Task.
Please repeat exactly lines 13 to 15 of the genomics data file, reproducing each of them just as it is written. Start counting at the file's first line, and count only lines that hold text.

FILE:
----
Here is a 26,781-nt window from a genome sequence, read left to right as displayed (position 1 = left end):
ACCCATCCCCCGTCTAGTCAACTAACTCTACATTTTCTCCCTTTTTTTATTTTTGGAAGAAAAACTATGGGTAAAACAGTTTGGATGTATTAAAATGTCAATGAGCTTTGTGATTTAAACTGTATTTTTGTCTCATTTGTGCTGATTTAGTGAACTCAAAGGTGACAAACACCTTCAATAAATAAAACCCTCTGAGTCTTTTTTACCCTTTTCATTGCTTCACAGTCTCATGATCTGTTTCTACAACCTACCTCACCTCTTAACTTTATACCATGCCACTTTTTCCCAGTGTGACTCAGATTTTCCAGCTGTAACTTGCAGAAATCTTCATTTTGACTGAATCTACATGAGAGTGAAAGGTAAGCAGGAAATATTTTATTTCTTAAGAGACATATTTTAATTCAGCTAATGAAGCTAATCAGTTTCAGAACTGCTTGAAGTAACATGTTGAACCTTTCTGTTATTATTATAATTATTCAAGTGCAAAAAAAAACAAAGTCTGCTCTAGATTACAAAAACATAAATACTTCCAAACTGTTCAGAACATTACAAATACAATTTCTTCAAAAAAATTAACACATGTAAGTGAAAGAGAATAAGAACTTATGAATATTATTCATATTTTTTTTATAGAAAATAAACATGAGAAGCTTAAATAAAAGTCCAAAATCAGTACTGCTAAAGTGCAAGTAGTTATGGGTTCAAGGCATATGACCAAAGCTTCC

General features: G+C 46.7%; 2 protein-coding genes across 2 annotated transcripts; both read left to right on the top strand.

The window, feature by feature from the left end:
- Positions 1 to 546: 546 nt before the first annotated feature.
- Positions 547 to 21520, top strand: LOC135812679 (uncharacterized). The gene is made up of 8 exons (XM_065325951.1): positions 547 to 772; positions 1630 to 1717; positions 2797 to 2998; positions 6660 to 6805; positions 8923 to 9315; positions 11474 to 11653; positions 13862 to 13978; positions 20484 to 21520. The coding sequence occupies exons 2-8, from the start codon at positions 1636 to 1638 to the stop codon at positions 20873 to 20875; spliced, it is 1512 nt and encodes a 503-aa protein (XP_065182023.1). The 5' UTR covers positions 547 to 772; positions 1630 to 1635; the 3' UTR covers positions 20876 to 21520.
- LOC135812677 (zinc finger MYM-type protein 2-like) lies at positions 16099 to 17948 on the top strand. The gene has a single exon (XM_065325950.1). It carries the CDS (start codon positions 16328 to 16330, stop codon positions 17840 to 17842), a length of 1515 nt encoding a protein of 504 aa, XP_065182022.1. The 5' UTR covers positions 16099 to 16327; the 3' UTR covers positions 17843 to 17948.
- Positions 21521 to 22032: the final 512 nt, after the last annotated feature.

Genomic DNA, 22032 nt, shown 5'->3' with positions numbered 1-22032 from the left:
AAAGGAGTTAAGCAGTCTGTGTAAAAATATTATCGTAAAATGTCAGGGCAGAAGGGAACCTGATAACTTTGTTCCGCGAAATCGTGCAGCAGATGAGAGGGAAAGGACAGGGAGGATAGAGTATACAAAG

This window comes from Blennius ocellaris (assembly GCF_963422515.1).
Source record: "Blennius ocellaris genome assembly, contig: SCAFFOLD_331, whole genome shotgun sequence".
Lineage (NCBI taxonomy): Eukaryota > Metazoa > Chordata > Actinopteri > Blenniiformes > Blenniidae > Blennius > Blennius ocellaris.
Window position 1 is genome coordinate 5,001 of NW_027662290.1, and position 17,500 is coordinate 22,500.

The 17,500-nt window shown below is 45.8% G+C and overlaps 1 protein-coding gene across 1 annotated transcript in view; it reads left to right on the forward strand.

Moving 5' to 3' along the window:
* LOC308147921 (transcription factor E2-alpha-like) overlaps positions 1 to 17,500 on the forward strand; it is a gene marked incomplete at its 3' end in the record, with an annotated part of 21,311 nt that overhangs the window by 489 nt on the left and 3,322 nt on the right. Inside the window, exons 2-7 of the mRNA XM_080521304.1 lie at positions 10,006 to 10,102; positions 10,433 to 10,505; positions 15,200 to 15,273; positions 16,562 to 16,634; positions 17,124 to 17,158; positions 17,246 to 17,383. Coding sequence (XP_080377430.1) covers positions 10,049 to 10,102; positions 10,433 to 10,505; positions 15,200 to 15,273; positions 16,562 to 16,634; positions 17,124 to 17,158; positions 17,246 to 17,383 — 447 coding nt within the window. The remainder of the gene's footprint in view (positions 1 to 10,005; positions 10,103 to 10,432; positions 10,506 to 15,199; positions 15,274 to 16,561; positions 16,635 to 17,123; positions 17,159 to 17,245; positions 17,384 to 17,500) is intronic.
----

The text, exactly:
Lineage (NCBI taxonomy): Eukaryota > Metazoa > Chordata > Actinopteri > Blenniiformes > Blenniidae > Blennius > Blennius ocellaris.
Window position 1 is genome coordinate 5,001 of NW_027662290.1, and position 17,500 is coordinate 22,500.

The 17,500-nt window shown below is 45.8% G+C and overlaps 1 protein-coding gene across 1 annotated transcript in view; it reads left to right on the forward strand.